After about eighteen months of working towards my return to Australia following my long stint of living cross-culturally overseas in SE Asia and Zimbabwe, even so the experience of reverse culture shock has hit hard once again. Yes, there have already been lots of benefits of living back here like being closer to family in times of need, having running water and electricity twenty-four hours a day, hot and cold water, cooler weather (especially the lack of humidity compared to what I’ve experienced for the last nineteen years!) and so the list could go on. But the distance from the friends I’ve made and grown close to in another culture and all that I experienced on a day-to-basis sometimes hits hard. Those phone calls, sms and e-mails and photos are always very special whenever they unexpectedly arrive. Modern technology helps a great deal. When I first started out I relied on snail mail as the main form of communication with family and friends with the occasional telephone call. How things have changed!
My life has been enriched immensely by living amongst people of other religions and cultures for so many years. We came to love and accept each other and as result of spending quality time together had opportunities to share life stories and grow in our understanding of one another. As my friends accepted me for who I was, so I was able to share my faith and have them open up to me about their faith journey and discuss questions. It is wonderful to read how other colleagues are building on those relationships and having more opportunities to further help local people discover more about Jesus, the Giver of Life. We long for the day when there will be a core group of followers of Jesus amongst the B.I. people of SE Asia. We are privileged to be there “empowering communities to develop their own distinctive ways of following Jesus.”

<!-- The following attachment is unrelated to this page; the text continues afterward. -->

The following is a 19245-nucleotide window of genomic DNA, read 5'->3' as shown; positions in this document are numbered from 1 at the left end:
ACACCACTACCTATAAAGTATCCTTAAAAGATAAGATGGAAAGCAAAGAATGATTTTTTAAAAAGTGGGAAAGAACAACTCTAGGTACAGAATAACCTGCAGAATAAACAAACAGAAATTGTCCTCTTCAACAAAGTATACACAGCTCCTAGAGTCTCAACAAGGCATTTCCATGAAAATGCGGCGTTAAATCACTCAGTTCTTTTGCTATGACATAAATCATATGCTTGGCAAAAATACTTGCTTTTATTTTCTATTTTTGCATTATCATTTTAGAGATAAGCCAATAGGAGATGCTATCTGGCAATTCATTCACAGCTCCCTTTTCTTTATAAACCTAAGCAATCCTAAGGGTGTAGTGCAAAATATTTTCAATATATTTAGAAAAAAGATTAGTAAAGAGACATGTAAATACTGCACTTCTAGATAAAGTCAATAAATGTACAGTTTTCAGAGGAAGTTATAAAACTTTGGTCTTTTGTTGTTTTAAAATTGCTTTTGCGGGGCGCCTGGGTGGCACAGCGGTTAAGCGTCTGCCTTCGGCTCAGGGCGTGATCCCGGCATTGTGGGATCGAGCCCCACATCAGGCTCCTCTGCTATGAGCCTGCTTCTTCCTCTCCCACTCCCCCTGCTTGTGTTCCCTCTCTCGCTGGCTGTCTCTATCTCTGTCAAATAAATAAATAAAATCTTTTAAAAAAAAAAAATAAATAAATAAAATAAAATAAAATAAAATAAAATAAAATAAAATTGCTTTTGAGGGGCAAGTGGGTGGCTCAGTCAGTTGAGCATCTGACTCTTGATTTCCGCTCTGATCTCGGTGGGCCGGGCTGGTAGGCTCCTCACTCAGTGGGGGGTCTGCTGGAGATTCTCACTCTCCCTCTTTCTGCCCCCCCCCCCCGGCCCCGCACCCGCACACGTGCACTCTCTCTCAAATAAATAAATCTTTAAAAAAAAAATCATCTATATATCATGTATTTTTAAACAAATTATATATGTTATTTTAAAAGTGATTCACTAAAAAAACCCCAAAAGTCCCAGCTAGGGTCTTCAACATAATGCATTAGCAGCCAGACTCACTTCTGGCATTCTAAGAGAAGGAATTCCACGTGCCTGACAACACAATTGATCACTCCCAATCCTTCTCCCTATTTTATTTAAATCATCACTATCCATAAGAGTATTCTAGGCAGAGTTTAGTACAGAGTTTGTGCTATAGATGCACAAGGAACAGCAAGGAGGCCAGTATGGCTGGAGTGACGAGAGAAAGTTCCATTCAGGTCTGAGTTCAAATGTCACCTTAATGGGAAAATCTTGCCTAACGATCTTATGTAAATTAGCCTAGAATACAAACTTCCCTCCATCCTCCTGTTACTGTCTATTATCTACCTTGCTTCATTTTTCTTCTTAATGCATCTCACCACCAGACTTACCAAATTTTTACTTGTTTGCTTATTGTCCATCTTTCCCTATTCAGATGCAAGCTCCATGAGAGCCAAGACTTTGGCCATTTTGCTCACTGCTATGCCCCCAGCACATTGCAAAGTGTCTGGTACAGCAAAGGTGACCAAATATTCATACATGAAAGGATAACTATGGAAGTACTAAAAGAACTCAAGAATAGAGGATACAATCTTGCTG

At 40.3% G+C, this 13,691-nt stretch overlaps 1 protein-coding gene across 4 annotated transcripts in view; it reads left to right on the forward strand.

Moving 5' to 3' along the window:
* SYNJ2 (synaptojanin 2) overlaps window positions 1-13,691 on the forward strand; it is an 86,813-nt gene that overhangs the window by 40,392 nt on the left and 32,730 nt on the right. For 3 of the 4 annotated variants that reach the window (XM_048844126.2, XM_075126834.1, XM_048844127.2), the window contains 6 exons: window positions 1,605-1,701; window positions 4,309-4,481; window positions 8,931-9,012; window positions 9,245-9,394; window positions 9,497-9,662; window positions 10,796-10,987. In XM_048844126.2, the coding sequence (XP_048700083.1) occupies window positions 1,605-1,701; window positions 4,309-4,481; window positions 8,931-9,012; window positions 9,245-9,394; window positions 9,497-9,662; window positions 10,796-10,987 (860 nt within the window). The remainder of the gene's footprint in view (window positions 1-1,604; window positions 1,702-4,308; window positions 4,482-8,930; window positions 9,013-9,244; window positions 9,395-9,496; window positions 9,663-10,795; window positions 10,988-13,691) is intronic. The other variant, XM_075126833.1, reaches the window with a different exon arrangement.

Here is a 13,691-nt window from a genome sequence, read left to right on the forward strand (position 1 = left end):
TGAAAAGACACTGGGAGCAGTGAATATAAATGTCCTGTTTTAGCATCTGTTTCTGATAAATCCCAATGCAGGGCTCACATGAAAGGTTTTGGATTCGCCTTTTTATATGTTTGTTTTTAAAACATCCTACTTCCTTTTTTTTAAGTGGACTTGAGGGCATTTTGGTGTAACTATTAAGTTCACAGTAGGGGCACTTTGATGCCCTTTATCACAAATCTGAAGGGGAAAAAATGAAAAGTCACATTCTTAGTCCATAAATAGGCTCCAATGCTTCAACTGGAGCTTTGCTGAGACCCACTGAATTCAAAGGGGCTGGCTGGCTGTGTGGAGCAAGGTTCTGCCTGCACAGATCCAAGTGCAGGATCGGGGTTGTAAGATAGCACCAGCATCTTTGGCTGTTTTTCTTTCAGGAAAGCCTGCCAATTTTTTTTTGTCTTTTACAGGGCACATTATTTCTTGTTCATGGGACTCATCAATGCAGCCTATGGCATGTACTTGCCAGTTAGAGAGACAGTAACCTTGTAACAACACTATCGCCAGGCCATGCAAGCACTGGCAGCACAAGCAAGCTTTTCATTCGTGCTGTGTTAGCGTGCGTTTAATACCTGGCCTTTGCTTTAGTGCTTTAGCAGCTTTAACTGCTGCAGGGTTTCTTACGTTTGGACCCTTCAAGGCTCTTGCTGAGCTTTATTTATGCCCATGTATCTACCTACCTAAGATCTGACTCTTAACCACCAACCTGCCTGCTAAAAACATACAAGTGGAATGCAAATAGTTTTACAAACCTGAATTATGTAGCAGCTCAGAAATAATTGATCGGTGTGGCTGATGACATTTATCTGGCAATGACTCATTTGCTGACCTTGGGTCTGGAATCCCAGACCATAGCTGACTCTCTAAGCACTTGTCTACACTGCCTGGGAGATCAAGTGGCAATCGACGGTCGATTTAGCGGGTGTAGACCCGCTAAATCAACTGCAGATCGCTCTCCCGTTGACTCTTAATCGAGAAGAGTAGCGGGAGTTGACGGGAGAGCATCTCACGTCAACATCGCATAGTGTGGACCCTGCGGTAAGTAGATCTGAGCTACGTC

Now I am back in Australia and learning once again what it means to live and survive here and one day to thrive again. In the same way that I often experienced frustrations living in another culture, each day there are frustrations of another kind that I feel here in working through various issues, which seem so foreign to me. In many ways Australia is still “the lucky country” that many people from other cultures are choosing to call home. I trust that lessons I learned whilst living overseas will help me to be as accepting of others who have come here in the same way as I was accepted and welcomed into the hearts and homes of my local friends.
Becoming part of a local church community and finding work in this next stage of my life’s journey are also providing me with new challenges. In the same way that the challenges of embarking on an overseas assignment are many and varied for new cross-cultural staff, so too are the challenges of returning to our Australian culture and society that has changed so much in the time many of us have been away.
However, I know that as my experiences of the last twenty-eight years have stretched me and caused me to grow so the years ahead will also provide further opportunities for me to be used by God in whatever way He has planned. The well-known verses from Proverbs 3:5-6 are just as real and relevant to me today as they were in my childhood – “Trust in the Lord with all your heart and lean not on your own understanding. In all your ways acknowledge Him and He will direct your paths.”